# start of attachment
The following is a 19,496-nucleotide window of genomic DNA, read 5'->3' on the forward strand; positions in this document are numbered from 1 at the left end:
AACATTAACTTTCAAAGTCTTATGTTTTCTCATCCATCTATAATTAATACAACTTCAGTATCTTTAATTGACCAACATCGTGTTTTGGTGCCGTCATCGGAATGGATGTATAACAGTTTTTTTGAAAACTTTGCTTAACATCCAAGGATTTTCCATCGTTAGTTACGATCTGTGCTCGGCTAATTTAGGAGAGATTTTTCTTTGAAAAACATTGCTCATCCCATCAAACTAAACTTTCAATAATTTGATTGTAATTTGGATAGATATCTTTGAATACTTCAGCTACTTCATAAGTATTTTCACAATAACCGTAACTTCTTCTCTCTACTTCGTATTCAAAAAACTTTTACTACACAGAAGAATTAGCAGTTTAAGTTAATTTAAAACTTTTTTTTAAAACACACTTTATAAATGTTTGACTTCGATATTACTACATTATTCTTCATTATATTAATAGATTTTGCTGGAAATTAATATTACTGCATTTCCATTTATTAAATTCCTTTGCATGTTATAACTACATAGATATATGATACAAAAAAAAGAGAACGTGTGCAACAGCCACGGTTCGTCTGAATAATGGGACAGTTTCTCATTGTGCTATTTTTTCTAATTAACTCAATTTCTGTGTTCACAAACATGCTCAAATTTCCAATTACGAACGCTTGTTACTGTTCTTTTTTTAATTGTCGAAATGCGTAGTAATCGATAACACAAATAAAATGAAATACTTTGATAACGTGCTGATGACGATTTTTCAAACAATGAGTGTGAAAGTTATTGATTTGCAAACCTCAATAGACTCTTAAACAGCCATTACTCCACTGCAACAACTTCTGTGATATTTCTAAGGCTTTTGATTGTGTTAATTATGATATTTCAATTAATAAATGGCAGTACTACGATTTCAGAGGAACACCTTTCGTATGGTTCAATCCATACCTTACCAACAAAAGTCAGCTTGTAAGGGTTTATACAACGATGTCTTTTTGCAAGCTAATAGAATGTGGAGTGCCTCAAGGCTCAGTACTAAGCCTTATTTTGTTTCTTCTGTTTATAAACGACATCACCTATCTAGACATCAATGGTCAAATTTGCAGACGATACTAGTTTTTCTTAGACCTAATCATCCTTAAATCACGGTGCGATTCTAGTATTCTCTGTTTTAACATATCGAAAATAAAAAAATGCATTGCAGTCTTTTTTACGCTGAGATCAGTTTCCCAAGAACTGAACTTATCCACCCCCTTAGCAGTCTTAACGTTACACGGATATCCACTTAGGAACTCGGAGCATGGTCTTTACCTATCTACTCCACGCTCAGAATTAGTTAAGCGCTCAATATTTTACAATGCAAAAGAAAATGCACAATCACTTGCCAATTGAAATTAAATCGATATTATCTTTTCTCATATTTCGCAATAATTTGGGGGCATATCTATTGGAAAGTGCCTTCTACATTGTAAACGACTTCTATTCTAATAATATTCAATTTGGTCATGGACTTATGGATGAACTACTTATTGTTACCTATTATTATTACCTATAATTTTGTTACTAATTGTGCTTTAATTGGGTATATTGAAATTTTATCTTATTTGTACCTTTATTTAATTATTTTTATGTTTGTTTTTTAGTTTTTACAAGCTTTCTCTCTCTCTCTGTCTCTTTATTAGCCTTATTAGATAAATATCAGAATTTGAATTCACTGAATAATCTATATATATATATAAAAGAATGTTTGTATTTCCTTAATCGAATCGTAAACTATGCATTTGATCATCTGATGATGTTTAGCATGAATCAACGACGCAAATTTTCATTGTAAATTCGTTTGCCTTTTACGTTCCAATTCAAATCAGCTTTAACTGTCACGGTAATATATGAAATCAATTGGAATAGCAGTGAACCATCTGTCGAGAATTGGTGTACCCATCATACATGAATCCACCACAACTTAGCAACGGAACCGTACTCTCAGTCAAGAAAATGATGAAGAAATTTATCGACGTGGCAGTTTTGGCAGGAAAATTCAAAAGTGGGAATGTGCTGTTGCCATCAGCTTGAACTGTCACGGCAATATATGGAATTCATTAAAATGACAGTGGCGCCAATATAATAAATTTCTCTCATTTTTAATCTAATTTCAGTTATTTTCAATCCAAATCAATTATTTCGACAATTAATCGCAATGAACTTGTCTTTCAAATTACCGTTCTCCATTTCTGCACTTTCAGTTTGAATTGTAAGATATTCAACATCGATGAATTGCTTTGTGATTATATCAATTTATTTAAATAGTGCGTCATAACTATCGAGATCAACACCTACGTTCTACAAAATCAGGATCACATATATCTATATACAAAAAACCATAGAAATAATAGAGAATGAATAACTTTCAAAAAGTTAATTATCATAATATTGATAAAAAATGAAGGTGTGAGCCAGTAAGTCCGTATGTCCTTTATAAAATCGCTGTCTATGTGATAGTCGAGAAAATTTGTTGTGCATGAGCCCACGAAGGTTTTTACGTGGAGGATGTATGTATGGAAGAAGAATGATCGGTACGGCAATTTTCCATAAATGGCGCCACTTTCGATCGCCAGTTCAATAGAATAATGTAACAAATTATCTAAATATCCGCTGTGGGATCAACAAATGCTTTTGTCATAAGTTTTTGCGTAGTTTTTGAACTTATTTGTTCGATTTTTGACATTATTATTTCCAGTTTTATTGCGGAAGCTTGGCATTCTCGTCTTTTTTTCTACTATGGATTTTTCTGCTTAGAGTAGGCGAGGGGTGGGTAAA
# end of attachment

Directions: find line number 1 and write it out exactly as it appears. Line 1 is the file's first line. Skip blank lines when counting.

The following is a 19,496-nucleotide window of genomic DNA, read 5'->3' on the forward strand; positions in this document are numbered from 1 at the left end: